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Advance in bottle scanning could enhance airport security and benefit passengers

Los Alamos scientists have advanced a Magnetic Resonance Imaging technology that may provide a breakthrough for screening liquids at airport security.
November 25, 2013
MagRay engineer Larry Schultz puts a bottle of surrogate material that mimics home made explosives into the MagRay bottle scanner.

MagRay engineer Larry Schultz puts a bottle of surrogate material that mimics home made explosives into the MagRay bottle scanner.

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“I am amazed at how good it works,” said Espy. “We’ve been able to look at a really broad class of explosives, we’ve been able to look through all kinds of packaging, and we’ve unlocked a new parameter – proton content – that’s not available to either X-ray or MRI alone.”

Video shows new MRI – X-ray technology at work

LOS ALAMOS, N.M., Nov. 25, 2013—Los Alamos scientists have advanced a Magnetic Resonance Imaging (MRI) technology that may provide a breakthrough for screening liquids at airport security. They’ve added low-power X-ray data to the mix, and as a result have unlocked a new detection technology. Funded in part by the Department of Homeland Security’s Science and Technology Directorate, the new system is named MagRay.

The goal is to quickly and accurately distinguish between liquids that visually appear identical. For example, what appears to be a bottle of white wine could potentially be nitromethane, a liquid that could be used to make an explosive. Both are clear liquids, One would be perfectly safe on a commercial aircraft, the other would be strictly prohibited.  How to tell them apart quickly without error at an airport security area is the focus of Michelle Espy, Larry Schultz and their team.

“One of the challenges for the screening of liquids in an airport is that, while traditional X-ray based baggage scanners provide high throughput with good resolution of some threats, there is limited sensitivity and selectivity for liquid discrimination,” said Espy, a Los Alamos National Laboratory physicist and MagRay Project Leader. “While MRI can differentiate liquids, there are a certain class of explosives, those that are complex, homemade, or may have mixes of all kinds of stuff that are more challenging.”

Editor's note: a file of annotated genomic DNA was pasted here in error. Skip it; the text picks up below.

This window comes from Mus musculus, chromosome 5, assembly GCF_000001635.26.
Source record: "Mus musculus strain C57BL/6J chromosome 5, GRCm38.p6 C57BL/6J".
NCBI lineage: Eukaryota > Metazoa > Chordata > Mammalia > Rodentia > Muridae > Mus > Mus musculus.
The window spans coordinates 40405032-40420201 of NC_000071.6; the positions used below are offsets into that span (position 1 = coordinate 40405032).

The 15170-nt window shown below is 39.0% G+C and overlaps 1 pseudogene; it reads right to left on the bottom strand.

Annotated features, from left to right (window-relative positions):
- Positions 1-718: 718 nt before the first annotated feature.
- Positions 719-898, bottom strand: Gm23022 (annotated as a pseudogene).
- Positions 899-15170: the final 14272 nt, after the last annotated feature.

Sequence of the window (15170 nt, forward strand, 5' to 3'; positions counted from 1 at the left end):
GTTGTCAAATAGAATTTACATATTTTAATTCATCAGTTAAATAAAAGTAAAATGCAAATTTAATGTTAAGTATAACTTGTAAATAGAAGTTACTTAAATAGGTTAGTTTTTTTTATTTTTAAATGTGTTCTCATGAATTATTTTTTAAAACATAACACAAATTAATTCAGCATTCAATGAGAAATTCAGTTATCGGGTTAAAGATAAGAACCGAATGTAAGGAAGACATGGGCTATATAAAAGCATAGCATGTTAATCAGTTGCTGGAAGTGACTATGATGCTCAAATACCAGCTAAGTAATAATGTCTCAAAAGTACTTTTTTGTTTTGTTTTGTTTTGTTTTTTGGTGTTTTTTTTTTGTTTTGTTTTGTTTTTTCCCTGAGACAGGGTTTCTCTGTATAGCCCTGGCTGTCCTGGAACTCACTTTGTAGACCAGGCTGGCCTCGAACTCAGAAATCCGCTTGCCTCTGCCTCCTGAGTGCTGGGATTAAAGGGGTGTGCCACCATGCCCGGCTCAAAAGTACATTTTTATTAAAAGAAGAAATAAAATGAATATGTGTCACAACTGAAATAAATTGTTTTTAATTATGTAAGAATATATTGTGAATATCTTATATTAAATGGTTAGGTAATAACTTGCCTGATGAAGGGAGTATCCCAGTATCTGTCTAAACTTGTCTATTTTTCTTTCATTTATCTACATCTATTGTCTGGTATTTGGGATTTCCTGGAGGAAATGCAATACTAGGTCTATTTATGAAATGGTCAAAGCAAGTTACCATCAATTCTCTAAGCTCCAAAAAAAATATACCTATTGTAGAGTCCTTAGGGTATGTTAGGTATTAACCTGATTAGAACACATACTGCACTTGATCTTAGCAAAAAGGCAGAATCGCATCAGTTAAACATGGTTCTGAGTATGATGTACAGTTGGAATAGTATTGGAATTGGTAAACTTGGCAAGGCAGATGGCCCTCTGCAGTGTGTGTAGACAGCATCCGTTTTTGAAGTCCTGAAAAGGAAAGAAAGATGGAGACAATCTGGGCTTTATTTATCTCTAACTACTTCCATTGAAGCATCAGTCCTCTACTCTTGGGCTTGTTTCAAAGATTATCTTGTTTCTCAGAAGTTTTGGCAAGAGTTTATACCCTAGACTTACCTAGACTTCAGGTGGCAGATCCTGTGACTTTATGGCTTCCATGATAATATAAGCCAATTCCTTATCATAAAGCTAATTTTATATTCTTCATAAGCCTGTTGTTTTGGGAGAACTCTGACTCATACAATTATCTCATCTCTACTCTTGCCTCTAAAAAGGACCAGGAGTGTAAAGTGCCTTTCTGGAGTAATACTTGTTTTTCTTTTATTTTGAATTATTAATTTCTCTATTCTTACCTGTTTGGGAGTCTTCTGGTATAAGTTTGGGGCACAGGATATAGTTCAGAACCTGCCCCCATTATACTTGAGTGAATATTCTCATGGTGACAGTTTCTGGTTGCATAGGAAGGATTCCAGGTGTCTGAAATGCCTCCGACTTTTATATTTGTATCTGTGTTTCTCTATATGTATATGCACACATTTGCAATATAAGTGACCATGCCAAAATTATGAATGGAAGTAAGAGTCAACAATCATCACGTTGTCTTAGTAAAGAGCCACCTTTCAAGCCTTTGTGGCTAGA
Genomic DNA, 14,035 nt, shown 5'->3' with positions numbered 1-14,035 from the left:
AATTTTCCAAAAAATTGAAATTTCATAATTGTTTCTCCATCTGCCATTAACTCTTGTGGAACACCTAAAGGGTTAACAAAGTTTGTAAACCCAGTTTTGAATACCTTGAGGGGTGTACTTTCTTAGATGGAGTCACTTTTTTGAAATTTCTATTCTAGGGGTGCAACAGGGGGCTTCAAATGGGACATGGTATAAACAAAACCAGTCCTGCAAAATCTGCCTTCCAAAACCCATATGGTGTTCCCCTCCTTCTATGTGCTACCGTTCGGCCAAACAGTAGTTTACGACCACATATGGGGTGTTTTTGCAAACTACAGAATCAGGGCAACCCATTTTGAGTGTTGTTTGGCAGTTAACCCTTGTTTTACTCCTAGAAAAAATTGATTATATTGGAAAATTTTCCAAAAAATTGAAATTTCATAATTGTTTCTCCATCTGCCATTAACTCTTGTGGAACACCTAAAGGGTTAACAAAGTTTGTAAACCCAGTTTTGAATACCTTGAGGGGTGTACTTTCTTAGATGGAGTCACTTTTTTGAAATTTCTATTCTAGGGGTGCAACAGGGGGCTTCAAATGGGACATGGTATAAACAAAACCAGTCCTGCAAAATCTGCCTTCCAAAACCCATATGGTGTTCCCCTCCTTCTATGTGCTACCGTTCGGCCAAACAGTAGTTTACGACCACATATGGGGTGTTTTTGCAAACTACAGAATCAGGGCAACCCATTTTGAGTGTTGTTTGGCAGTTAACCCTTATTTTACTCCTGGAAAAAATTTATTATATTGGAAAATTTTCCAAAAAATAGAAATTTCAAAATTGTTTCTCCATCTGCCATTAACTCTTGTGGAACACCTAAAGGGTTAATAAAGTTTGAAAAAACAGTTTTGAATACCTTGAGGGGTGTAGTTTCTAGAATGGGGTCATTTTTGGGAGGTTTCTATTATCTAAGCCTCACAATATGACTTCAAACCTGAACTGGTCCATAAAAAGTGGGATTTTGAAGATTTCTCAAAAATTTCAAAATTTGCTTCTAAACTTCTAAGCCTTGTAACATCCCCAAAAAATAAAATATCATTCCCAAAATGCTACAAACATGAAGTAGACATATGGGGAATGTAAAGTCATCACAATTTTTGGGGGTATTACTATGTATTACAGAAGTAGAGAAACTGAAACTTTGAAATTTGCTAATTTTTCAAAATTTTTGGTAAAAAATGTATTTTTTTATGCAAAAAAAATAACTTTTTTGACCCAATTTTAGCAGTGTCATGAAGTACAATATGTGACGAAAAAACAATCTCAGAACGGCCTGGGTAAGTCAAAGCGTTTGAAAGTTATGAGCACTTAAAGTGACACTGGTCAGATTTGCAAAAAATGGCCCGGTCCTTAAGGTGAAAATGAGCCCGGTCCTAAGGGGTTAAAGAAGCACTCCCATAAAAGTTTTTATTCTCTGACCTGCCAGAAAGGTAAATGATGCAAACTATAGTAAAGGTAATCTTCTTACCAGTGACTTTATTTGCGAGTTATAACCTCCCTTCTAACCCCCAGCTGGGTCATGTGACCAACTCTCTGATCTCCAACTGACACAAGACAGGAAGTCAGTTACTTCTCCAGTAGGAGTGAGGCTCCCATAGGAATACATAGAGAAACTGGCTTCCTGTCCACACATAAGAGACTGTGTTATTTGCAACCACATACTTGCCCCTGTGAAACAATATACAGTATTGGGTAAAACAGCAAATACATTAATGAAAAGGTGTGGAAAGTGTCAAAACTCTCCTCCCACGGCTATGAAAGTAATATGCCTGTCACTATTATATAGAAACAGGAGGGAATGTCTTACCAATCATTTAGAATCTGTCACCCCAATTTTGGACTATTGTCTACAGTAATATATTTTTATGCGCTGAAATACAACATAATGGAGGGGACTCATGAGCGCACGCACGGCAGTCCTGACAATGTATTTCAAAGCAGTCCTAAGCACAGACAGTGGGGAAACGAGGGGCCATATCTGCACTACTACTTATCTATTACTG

In a new video, Espy and the MagRay team explain how the new technology works, how they’ve developed an easy operator interface, and what the next steps might be in transitioning this technology to the private sector. The video is available on the Los Alamos National Laboratory YouTube channel.

“I am amazed at how good it works,” said Espy.  “We’ve been able to look at a really broad class of explosives, we’ve been able to look through all kinds of packaging, and we’ve unlocked a new parameter – proton content – that’s not available to either X-ray or MRI alone.”

“We’re looking for where a liquid lies in a sort of three-dimensional space of MRI, proton content, and X-ray density,” said Schultz, MagRay engineer. “With those measures we find that benign liquids and threat liquids separate real nicely in this space, so we can detect them quickly with a very high level of confidence.”

Caption for image below: A small bottle of white wine is placed inside the MagRay bottle scanner system.

About Los Alamos National Laboratory

Los Alamos National Laboratory, a multidisciplinary research institution engaged in strategic science on behalf of national security, is operated by Los Alamos National Security, LLC, a team composed of Bechtel National, the University of California, The Babcock & Wilcox Company, and URS for the Department of Energy's National Nuclear Security Administration.

Los Alamos enhances national security by ensuring the safety and reliability of the U.S. nuclear stockpile, developing technologies to reduce threats from weapons of mass destruction, and solving problems related to energy, environment, infrastructure, health, and global security concerns.


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